Western Bulldogs vs GWS – Just the beginning

Just like West Coast and Sydney and more recently Hawthorn and Geelong, Western Bulldogs and Greater Western Sydney could well be the next fierce AFL rivalry.


Ryan Pierse/Getty Images AsiaPac

Ryan Pierse/Getty Images AsiaPac


Against all odds, Western Bulldogs reached the grand final for the first time in 55 years, winning at Spotless Stadium against the Greater Western Sydney Giants by just one goal.


After finishing seventh, Luke Beveridge‘s side won three away finals, knocking out 2015 finalists West Coast and back-to-back-to-back premiers Hawthorn, before putting the Giants to the sword in an intense preliminary final.


The Dogs will need to pull off one last shock win to become the first club since the Adelaide Crows in 1998 to win the flag from outside the top four, with 2012 premiers Sydney standing in their way.


The club has come a long way since 2014, when Beveridge was brought in to replace departing coach Brendan McCartney, which was soon followed by the resignation of CEO Simon Garlick.


Fans did not know what to expect from Beveridge, with the club trading captain Ryan Griffen to GWS for young forward Tom Boyd and allowing key midfielder Adam Cooney to depart for Essendon.


But Beveridge has defied all odds in just two seasons, with his team hoping to add to the club’s sole premiership from 1954 when they were still known as Footscray.


While the Bulldogs will have to topple a powerhouse Sydney side, it will be the Giants of Western Sydney that will stand in front of a “Dog dynasty.”


The Doggies may have won the battle on Saturday night, but they have not won the war just yet, as both sides have years of dominant football ahead of them.


With such depth in elite young talent at both Western Bulldogs and GWS, it is hard to imagine either of these two sides ending the next decade without a premiership.


While it would be wrong to discount the league’s most dominant sides – Hawthorn, Sydney and Geelong – this season should act as a prelude for what is to come from these emerging teams.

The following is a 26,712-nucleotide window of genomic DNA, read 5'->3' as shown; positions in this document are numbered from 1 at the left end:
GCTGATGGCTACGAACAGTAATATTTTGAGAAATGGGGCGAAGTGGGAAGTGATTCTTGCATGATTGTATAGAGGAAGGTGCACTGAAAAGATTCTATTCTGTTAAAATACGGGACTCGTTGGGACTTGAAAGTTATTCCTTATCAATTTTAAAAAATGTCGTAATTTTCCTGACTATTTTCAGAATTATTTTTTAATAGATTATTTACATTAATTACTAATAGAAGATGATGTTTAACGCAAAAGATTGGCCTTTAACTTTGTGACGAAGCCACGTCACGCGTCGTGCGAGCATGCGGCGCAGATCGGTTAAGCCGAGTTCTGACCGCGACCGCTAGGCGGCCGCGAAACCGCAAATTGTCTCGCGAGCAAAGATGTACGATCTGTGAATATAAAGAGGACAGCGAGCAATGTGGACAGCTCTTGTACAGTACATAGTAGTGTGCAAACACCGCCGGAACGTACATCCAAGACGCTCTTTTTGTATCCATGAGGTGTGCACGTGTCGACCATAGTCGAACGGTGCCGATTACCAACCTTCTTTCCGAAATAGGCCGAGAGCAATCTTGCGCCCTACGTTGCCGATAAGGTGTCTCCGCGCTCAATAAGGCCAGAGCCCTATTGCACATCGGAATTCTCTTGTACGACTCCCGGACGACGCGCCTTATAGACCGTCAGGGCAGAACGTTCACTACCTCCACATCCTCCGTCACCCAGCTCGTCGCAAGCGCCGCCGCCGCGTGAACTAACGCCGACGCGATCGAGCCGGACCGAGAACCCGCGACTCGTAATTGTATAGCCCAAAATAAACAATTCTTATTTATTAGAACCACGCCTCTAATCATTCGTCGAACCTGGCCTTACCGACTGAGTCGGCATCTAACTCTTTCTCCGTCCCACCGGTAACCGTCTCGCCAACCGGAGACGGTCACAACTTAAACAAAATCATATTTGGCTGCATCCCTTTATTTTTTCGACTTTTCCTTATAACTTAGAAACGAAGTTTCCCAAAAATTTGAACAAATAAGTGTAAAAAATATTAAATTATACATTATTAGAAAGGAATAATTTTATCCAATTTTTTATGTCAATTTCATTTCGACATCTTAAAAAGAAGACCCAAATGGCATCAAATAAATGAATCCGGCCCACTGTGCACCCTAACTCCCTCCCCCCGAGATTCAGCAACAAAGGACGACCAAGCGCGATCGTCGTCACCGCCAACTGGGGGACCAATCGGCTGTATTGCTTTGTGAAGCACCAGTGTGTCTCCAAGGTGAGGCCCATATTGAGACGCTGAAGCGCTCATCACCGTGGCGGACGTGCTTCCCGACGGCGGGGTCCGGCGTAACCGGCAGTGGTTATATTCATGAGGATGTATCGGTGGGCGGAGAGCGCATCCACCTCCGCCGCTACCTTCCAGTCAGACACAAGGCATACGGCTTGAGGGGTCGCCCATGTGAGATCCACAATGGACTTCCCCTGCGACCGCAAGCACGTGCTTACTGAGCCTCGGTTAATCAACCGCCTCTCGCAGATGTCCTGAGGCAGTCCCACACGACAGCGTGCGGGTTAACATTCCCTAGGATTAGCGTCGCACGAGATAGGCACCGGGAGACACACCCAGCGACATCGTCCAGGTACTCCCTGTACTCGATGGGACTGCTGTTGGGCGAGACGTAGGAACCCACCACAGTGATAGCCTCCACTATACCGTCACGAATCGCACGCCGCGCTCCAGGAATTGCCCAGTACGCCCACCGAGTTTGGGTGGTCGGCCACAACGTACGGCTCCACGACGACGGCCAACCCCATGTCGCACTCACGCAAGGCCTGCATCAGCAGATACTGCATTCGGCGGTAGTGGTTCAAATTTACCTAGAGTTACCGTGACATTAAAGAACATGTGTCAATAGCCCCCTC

Beveridge and GWS boss Leon Cameron arrived at their respective clubs as first time coaches and their big-game nous will only grow from here.


Both teams each fielded just six players over the age of 25 on the weekend, with their young guns displaying knowledge and potency well beyond their years.


The match could have gone either way, with both sets of players leaving everything out on the ground in a high-pressure and quick-paced nail biter.


Both sides have their respective strengths, with the Bulldogs counting on key centre men Marcus Bontempelli, Liam Picken, Tom Liberatore and Luke Dahlhaus to dominate in contested possessions and tackling.


GWS, on the other hand, rely on their pace and skill through the middle to break the lines and get the ball to their strong-marking forwards Jeremy Cameron, Jonathon Patton and Rory Lobb.


But the most intimidating characteristics of these two sides are their hunger and determination, chasing down every ball like men possessed.


Big game experience was supposed to be the trait that the Dogs and the Giants lacked, but the way they picked apart Hawthorn and Sydney respectively in this finals series proves just how fearless they are.


As the Bulldogs prepare for their biggest game in the AFL era, the Giants will use the hurt from Saturday’s defeat to improve from their first ever finals series.


Their preliminary final was a treat to all football fans and we could be seeing the GWS Giants and the Western Bulldogs battle it out in the big dance come this time next year.


Written by Marco Balsamo


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